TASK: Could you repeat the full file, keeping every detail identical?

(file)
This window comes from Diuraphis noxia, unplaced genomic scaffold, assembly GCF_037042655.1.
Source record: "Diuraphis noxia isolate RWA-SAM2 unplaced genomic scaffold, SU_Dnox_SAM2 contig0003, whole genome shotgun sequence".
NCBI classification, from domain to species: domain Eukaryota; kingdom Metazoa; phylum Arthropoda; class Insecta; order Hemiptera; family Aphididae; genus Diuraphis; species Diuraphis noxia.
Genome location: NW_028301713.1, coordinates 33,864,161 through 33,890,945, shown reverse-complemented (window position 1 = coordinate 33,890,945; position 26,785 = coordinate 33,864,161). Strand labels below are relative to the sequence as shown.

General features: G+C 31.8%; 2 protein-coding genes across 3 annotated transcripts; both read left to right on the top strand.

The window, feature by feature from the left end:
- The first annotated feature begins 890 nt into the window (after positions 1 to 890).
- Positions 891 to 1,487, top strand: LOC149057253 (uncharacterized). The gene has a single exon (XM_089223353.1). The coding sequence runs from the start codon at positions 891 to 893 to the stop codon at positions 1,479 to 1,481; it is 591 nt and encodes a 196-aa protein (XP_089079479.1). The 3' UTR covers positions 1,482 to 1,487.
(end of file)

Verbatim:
This window comes from Diuraphis noxia, unplaced genomic scaffold, assembly GCF_037042655.1.
Source record: "Diuraphis noxia isolate RWA-SAM2 unplaced genomic scaffold, SU_Dnox_SAM2 contig0003, whole genome shotgun sequence".
NCBI classification, from domain to species: domain Eukaryota; kingdom Metazoa; phylum Arthropoda; class Insecta; order Hemiptera; family Aphididae; genus Diuraphis; species Diuraphis noxia.
Genome location: NW_028301713.1, coordinates 33,864,161 through 33,890,945, shown reverse-complemented (window position 1 = coordinate 33,890,945; position 26,785 = coordinate 33,864,161). Strand labels below are relative to the sequence as shown.

General features: G+C 31.8%; 2 protein-coding genes across 3 annotated transcripts; both read left to right on the top strand.

The window, feature by feature from the left end:
- The first annotated feature begins 890 nt into the window (after positions 1 to 890).
- Positions 891 to 1,487, top strand: LOC149057253 (uncharacterized). The gene has a single exon (XM_089223353.1). The coding sequence runs from the start codon at positions 891 to 893 to the stop codon at positions 1,479 to 1,481; it is 591 nt and encodes a 196-aa protein (XP_089079479.1). The 3' UTR covers positions 1,482 to 1,487.